Triathlete Sam Douglas still wears his Elite Athlete Program kit when training as a reminder of his days at the University of Sydney.
The Janelli High School product came to the campus in 2011 and was placed on a Sports Scholarship in the Elite Athlete Program. He graduated with a Bachelor of Education degree in 2017 after interrupting his studies for two years to compete professionally in triathlons in the US.
He’s now teaching at Waverley College and in training to act as a guide for Jonathan Goerlach at the 2021 Tokyo Paralympics, which were postponed last year due to the COVID pandemic. The partnership came about in June 2020 when he spent a week at the Australian Institute of Sport undertaking a Performance Coaching course.
“We were learning about para-triathlon among other things when Jonathan serendipitously reached out and asked if I would be interested in racing with him in the PTVI-2 para-triathlon category,” Sam said.
“One of the best parts of coaching is getting to help others achieve their goals in the sport, so I was more than willing to join Jono on his journey towards his goal of reaching the Tokyo 2020 Paralympics. Triathlon is inherently an individualistic sport, and through this experience, I have learned first-hand the necessity of communication, teamwork, understanding, and the value of a good partnership when it comes to reaching your goals.”
Jonathan, who has Usher Syndrome, which causes gradual peripheral vision loss and hearing loss, was looking for a new guide and Sam stepped in.
“When competing we’re tied together for the swimming and running legs of the triathlon and I steer the tandem bicycle on the bike leg,” Sam said. “Jono competes at a high level so we have to be careful on the course.
The Paralympics course includes a 750m swim (in Tokyo that will be in the harbour), a 20km bike ride, and a 5km run. Johnno is a very good runner and can churn out the 4.5km in 16-17 minutes. Once we’re on the bike on a flat course, with two of us pedalling we can get up to 50km/h. Transitioning is a big part of the race – Johnno has to know where each change of gear is, he’s very process-driven.”
The pair are a formidable team, placing 5th at the recent ITU World Championships. They have also qualified for NSW Institute of Sport scholarships to support the pair in reaching their goal.
“Jono has already qualified for the Tokyo Games but because of COVID we haven’t been able to track his main competitors. He was ranked fifth in the world before COVID, so we’re concentrating on how we prepare for the Games. We’ve been to Tokyo to test for a test event but couldn’t swim in the harbour at that time because it was too polluted. This will be my first experience at the Games, I’m looking forward to it.” (The Olympic Games are in July and the Paralympics in August.)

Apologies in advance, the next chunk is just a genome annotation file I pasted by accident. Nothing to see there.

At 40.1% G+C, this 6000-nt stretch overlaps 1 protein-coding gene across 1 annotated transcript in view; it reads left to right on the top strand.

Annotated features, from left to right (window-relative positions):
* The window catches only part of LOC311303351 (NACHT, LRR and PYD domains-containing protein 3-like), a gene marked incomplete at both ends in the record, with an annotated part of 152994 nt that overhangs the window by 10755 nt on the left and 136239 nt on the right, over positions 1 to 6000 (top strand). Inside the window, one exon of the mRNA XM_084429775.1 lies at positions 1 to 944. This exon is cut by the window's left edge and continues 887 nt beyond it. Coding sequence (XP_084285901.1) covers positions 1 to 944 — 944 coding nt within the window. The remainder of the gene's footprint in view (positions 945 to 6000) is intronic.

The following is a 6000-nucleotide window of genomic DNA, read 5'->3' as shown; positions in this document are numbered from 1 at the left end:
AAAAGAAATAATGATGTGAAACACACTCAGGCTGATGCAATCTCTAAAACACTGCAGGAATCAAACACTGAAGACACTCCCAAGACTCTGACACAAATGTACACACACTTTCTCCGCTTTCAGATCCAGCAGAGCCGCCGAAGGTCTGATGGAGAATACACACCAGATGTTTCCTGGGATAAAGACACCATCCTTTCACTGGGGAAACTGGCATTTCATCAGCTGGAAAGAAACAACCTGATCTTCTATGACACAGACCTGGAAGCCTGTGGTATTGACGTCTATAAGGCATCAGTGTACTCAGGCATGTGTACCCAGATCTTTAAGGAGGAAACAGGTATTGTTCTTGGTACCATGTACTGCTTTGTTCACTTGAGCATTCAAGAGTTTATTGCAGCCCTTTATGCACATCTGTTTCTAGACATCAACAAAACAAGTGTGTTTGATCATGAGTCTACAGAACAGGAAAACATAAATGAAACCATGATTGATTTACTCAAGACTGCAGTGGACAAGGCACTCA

Sam’s journey to the Games has been littered with triathlons and travel. He lives and breathes triathlons. “My dad Andrew was one of the early ironman competitors,” he said. “Triathlons took off in the early 1990s with the Nutragrain series before Tooheys sponsored a series around the country. The ironman now includes a 3-8km swim and a 180km bike ride followed by a marathon.”
As a two-year-old Sam was on his father’s shoulders when he crossed the finish line at the Kona Ironman and it’s been in his blood ever since. After qualifying as a professional triathlete at Noosa in 2011 in an Open Olympic distance triathlon, he has raced in ITU, Olympic, and half-ironman distance races in a professional capacity across the world, including his two-year stint in the US which interrupted his university studies.
Some of his best results have been 4th at the 2018 Challenge Melbourne in 3:45:00; 3rd in the 2018 Japan Ironman in 4:05:48; fastest bike split in the 2017 Nepean Triathlon; and 2nd in the 2013 Syracuse 70.3 in 04:09:28.
“I was fortunate to have support from Merida Bikes, HED Wheels, Swift Multisport, and more recently, Mizuno Running Australia. And while on campus he had support from the EAP. “The EAP was fantastic,” he said. “I spent plenty of time in the gym and used the funding to get to races. It is an amazing program. I still wear the kit we were given.”
Since graduating Sam has become a Triathlon Australia accredited Performance Coach and a qualified teacher, using his sporting knowledge and professional ability to train his athletes holistically. He has consulted for Triathlon NSW, providing insight and support on increasing junior participation in the sport, and sits on the junior development squad selection board. And he has run triathlon camps and clinics to provide skill development workshops through to intensive training blocks in the lead-up to races.
Sam was also employed by Triathlon NSW as the organisation’s Development Officer for the promotion and development of the sport with juniors and school students across the state. Since settling into Sydney’s eastern suburbs he has trained Sydney Triathlon Group out of Centennial Park while maintaining his own busy schedule of racing and training. And this year he took up a teaching position at Waverley College in Bondi. “I have to balance coaching, guiding, and teaching with competition – I still need my goals,” he said.
“I hadn’t thought of teaching as a profession when I was at school. But after getting to university and really enjoying my time there I decided I could help encourage school students of the possibilities. I’m now teaching Years 7 to 12 at Waverley College in Personal Development Health and Physical Education and really enjoying it. I’m excited to find new ways to help juniors firstly get started in the sport but more importantly stay in the sport.”
Sam preaches what he teaches and no doubt his students will be following his progress with Jono in Tokyo.